The 2019 season is the 39th step for Charles Richter on his way to the 40th anniversay of Muhlenberg Summer Music Theatre (MSMT), which he cofounded.
“They’re already planning the 40th celebration,” says Richter, Professor of Theatre Arts, Muhlenberg College, where he has been teaching for 41 years, with 25 years as chair of the college’s Department of Theatre and Dance.
When asked about retirement, Richter, who will be 68 on June 16, quips, “I’m not thinking that far ahead.”
What Richter is thinking about is the 2019 season:
Touchstone Theatre will present “Festival UnBound,” a 10-day visual and performing arts festival, Oct. 4-13, at venues in South Bethlehem and the Lehigh Valley.
According to festival coordinator Bill George, “This ten-day series of performances, installations and happenings is created in collaboration with the people and artists of Bethlehem, visiting regional and international artists, and Bethlehem city government.”
Lehigh Carbon Community College (LCCC) and Lebanon Valley College (LVC), Annville, Lebanon County, signed an agreement in a May 22 ceremony, giving LCCC students a transfer to receive a bachelor’s degree from Lebanon Valley.
LCCC graduates can pursue a bachelor’s degree in certain LVC programs, moving from receiving an associate degree at LCCC into junior standing at LVC.
LCCC president Dr. Ann D. Bieber and Lebanon Valley president Dr. Lewis E. Thayne met at LCCC to sign the paperwork.
Sweet 16 film fest: The 16th annual SouthSide Film Festival begins at 6:30 p.m. June 11 with the “Opening Night Party and Screening” sponsored by PBS39. The party is at WLVT PBS 39 Studios, SteelStacks, Bethlehem. The feature film, “The Weight of Water,” is at 8 p.m. June 11, Lehigh Valley Charter High School for the Arts, 321 E. Third St., Bethlehem. The “Late Night Movie” is the feature, “DeadTechtives,” 11 p.m. June 14, Touchstone Theatre. 321 E. Fourth St., Bethlehem. The “Closing Night Screening” is the feature, “Gay Chorus Deep South,” 7:20 p.m. June 15, Charter Arts School.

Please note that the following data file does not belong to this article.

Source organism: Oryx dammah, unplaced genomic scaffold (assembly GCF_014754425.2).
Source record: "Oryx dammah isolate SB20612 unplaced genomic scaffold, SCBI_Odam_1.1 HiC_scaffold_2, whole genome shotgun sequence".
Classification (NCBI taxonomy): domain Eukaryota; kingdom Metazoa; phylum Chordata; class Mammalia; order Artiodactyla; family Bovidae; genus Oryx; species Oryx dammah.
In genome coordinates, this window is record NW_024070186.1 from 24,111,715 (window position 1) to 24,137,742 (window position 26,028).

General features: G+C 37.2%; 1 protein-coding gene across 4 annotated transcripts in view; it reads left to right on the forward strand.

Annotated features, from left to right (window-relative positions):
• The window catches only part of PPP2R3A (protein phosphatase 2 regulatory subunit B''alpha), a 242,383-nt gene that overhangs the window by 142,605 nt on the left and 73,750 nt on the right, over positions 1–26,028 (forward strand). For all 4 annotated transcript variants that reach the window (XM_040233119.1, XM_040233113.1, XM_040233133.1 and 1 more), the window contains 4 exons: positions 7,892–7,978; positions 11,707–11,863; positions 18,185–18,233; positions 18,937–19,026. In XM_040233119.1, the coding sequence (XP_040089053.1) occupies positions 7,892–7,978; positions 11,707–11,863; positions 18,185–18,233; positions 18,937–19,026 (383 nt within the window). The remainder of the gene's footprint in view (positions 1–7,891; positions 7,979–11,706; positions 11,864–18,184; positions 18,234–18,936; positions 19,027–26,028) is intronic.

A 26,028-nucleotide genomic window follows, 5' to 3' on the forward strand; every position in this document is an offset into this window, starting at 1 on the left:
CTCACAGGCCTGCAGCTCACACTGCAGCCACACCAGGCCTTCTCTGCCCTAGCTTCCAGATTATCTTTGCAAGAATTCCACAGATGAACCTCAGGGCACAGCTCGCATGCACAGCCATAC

“The Family Project” column does not appear in the June 5 Focus section. “The Family Column” resumes in the June 12 Focus section.
Disney’s live-action remake of its animation feature film, “Aladdin,” is good, but not as great as the original. How could it be? As legendary animator Chuck Jones said of the raison d’être for animation: “You couldn’t put Charlie Chaplin in a milk bottle.” When it comes to the Genie in the lamp, to quote Shakespeare’s “Hamlet,” “Ay, there’s the rub.”
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Wednesday, June 5: Sweet and sour pork, brown rice, Asian vegetables, banana.
Thursday, June 6: Turkey Salisbury steak, mashed potato, zucchini, seasonal fruit.
Friday, June 7: Alaskan fish cake, brown rice, beets, Mandarin oranges.
Monday, June 10: Macaroni and cheese, stewed tomatoes, broccoli, pineapple.
Tuesday, June 11: Chicken taco salad, seasonal fruit.
Wednesday, June 12: Peach balsamic chicken, whole wheat pasta, Brussel sprouts, apricots.
There are lots of superlatives in this theater review of The Pennsylvania Playhouse production of “Joseph and the Amazing Technicolor Dreamcoat” because it is a standout in every category, from its multicolored set, stunning costumes and intricate choreography, to its uniformly talented cast of 30. The musical continues June 7-9 and June 14-16 at the Playhouse.
The third time’s the charm for Northampton Community College Summer Theatre.
Attendance more than doubled from the first season to the second season and is poised to increase for the summer 2019 season.
“I think we’re moving forward. We grow each year, which is great. The quality of work is really strong. We’re putting out a solid product that I’m really proud of,” says Northampton Community College Summer Theatre Producing Artistic Director Bill Mutimer, now in his fifth year as Chair of the NCC department of theater, succeeding Norm Roberts, who retired.
It’s a change of pace for Crowded Kitchen Players (CKP) and a return to the Lehigh Valley troupe’s comedy roots.
“I knew I wanted to do a comedy because we did a show about rape, PTSD and child sexual abuse,” says Ara Barlieb, CKP cofounder and writer of “Topsy Turvy,” in its world premiere, 8 p.m. June 7, 8, 14, 15 and 2 p.m. June 9, 16, Charles A. Brown IceHouse, 56 River St., Bethlehem.
CKP’s most recent plays were “A Softening of Her Eyes,” which dealt with the topics of rape and PTSD, and “Unspeakable,” which dealt with child sexual abuse.